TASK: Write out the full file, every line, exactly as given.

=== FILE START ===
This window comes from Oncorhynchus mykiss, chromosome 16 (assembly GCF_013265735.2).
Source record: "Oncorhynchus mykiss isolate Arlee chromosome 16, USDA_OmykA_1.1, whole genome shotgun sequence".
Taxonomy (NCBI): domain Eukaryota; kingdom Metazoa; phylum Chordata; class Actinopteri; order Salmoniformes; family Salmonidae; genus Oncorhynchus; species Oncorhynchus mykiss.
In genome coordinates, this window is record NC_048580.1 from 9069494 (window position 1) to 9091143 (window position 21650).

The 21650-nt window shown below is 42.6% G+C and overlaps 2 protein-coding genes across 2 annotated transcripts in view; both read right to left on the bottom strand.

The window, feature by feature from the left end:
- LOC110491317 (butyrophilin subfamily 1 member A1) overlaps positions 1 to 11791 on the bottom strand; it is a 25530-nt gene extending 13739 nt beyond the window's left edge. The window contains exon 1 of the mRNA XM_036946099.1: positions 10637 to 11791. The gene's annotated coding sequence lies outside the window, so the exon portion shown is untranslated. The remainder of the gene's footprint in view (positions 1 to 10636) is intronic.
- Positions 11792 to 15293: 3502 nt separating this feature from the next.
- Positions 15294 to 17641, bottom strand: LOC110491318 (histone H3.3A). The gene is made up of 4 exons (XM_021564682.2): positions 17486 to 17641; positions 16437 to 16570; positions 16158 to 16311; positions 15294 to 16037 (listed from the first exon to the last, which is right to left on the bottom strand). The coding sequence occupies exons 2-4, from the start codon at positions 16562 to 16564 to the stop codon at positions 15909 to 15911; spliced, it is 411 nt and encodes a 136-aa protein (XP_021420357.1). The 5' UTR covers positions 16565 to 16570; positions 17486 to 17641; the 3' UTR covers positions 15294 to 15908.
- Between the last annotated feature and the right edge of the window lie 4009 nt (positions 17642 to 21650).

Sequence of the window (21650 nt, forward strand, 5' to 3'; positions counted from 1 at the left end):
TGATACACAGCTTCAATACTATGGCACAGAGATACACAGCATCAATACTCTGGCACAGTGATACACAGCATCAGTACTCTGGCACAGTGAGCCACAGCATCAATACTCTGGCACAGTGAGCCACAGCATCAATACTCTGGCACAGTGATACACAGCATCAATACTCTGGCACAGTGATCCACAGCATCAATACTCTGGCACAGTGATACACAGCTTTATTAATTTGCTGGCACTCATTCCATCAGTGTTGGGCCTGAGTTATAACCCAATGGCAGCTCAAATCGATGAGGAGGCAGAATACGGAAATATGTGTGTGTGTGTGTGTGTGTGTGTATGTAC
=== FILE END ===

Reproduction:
This window comes from Oncorhynchus mykiss, chromosome 16 (assembly GCF_013265735.2).
Source record: "Oncorhynchus mykiss isolate Arlee chromosome 16, USDA_OmykA_1.1, whole genome shotgun sequence".
Taxonomy (NCBI): domain Eukaryota; kingdom Metazoa; phylum Chordata; class Actinopteri; order Salmoniformes; family Salmonidae; genus Oncorhynchus; species Oncorhynchus mykiss.
In genome coordinates, this window is record NC_048580.1 from 9069494 (window position 1) to 9091143 (window position 21650).

The 21650-nt window shown below is 42.6% G+C and overlaps 2 protein-coding genes across 2 annotated transcripts in view; both read right to left on the bottom strand.

The window, feature by feature from the left end:
- LOC110491317 (butyrophilin subfamily 1 member A1) overlaps positions 1 to 11791 on the bottom strand; it is a 25530-nt gene extending 13739 nt beyond the window's left edge. The window contains exon 1 of the mRNA XM_036946099.1: positions 10637 to 11791. The gene's annotated coding sequence lies outside the window, so the exon portion shown is untranslated. The remainder of the gene's footprint in view (positions 1 to 10636) is intronic.
- Positions 11792 to 15293: 3502 nt separating this feature from the next.
- Positions 15294 to 17641, bottom strand: LOC110491318 (histone H3.3A). The gene is made up of 4 exons (XM_021564682.2): positions 17486 to 17641; positions 16437 to 16570; positions 16158 to 16311; positions 15294 to 16037 (listed from the first exon to the last, which is right to left on the bottom strand). The coding sequence occupies exons 2-4, from the start codon at positions 16562 to 16564 to the stop codon at positions 15909 to 15911; spliced, it is 411 nt and encodes a 136-aa protein (XP_021420357.1). The 5' UTR covers positions 16565 to 16570; positions 17486 to 17641; the 3' UTR covers positions 15294 to 15908.
- Between the last annotated feature and the right edge of the window lie 4009 nt (positions 17642 to 21650).

Sequence of the window (21650 nt, forward strand, 5' to 3'; positions counted from 1 at the left end):
TGATACACAGCTTCAATACTATGGCACAGAGATACACAGCATCAATACTCTGGCACAGTGATACACAGCATCAGTACTCTGGCACAGTGAGCCACAGCATCAATACTCTGGCACAGTGAGCCACAGCATCAATACTCTGGCACAGTGATACACAGCATCAATACTCTGGCACAGTGATCCACAGCATCAATACTCTGGCACAGTGATACACAGCTTTATTAATTTGCTGGCACTCATTCCATCAGTGTTGGGCCTGAGTTATAACCCAATGGCAGCTCAAATCGATGAGGAGGCAGAATACGGAAATATGTGTGTGTGTGTGTGTGTGTGTGTATGTAC